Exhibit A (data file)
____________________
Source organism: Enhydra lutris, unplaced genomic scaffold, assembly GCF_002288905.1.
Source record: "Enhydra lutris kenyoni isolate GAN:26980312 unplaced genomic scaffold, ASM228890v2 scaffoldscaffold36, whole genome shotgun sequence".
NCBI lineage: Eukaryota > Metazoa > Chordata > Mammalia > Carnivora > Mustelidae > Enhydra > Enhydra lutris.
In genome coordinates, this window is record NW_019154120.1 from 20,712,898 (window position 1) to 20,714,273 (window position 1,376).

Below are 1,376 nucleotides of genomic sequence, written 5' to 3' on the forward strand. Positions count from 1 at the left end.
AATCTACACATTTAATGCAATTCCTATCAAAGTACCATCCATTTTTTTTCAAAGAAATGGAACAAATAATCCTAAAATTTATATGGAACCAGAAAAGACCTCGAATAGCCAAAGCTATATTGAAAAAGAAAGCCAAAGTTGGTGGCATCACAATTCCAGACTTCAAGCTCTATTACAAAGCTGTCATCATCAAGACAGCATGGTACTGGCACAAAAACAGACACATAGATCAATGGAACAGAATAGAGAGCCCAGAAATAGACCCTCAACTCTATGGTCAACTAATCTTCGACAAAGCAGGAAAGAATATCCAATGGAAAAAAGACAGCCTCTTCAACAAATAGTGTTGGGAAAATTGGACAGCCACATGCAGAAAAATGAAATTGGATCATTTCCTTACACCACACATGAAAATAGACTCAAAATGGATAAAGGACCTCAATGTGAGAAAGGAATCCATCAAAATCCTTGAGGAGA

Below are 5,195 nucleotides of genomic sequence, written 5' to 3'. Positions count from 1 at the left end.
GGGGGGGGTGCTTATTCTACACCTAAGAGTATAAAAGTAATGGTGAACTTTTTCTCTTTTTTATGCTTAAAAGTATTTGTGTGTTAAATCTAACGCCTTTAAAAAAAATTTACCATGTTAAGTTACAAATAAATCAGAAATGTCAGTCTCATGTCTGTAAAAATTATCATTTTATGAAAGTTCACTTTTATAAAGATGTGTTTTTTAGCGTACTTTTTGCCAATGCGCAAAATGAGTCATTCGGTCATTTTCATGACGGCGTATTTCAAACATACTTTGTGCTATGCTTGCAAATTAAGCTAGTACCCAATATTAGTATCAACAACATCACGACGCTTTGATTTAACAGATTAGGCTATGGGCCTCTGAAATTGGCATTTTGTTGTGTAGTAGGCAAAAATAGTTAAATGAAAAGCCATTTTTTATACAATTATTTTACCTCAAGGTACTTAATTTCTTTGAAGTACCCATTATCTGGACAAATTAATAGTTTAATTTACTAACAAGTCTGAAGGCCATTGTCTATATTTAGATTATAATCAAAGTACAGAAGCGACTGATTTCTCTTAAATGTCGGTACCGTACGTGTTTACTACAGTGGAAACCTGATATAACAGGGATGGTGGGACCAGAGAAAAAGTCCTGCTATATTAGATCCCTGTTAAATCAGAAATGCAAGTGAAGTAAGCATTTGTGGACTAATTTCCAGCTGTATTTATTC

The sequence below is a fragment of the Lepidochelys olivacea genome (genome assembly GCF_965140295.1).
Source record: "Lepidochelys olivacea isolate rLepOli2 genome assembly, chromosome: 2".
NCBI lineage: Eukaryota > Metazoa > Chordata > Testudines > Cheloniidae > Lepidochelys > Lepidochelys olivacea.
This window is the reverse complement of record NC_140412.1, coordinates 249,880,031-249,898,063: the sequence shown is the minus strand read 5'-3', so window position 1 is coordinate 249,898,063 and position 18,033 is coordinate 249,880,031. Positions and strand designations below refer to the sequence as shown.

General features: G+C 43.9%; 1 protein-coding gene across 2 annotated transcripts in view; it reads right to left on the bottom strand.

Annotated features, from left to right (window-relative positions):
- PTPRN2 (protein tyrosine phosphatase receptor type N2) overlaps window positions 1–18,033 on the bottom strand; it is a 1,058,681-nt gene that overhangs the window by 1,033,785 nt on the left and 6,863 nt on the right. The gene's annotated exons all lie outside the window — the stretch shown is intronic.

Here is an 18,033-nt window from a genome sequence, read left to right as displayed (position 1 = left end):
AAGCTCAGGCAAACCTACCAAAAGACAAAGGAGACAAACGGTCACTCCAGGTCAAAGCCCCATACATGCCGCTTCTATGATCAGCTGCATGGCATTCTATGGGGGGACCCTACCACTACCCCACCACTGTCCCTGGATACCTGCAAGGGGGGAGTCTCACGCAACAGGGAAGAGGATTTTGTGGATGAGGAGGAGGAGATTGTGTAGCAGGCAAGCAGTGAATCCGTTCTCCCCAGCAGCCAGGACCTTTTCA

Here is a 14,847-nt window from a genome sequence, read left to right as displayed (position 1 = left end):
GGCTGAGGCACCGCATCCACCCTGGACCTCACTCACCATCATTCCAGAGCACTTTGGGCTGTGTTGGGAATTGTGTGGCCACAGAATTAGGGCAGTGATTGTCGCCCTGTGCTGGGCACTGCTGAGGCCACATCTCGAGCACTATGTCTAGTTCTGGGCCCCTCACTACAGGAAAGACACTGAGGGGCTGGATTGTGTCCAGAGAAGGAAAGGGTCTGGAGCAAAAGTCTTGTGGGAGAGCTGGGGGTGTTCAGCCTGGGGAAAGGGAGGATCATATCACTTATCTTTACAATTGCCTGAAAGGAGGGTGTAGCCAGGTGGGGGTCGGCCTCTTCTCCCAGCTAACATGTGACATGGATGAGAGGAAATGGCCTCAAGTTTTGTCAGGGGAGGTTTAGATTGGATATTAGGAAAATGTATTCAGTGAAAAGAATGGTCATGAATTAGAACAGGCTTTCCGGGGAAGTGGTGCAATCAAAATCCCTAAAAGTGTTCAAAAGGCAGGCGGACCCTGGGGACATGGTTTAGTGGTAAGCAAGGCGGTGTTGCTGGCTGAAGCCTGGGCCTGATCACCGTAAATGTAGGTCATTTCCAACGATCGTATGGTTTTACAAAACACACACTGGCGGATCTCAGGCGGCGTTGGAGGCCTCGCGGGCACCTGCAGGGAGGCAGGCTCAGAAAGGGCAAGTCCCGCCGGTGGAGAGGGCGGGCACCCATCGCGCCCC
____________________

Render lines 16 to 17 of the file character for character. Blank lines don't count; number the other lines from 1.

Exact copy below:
Here is an 18,033-nt window from a genome sequence, read left to right as displayed (position 1 = left end):
AAGCTCAGGCAAACCTACCAAAAGACAAAGGAGACAAACGGTCACTCCAGGTCAAAGCCCCATACATGCCGCTTCTATGATCAGCTGCATGGCATTCTATGGGGGGACCCTACCACTACCCCACCACTGTCCCTGGATACCTGCAAGGGGGGAGTCTCACGCAACAGGGAAGAGGATTTTGTGGATGAGGAGGAGGAGATTGTGTAGCAGGCAAGCAGTGAATCCGTTCTCCCCAGCAGCCAGGACCTTTTCA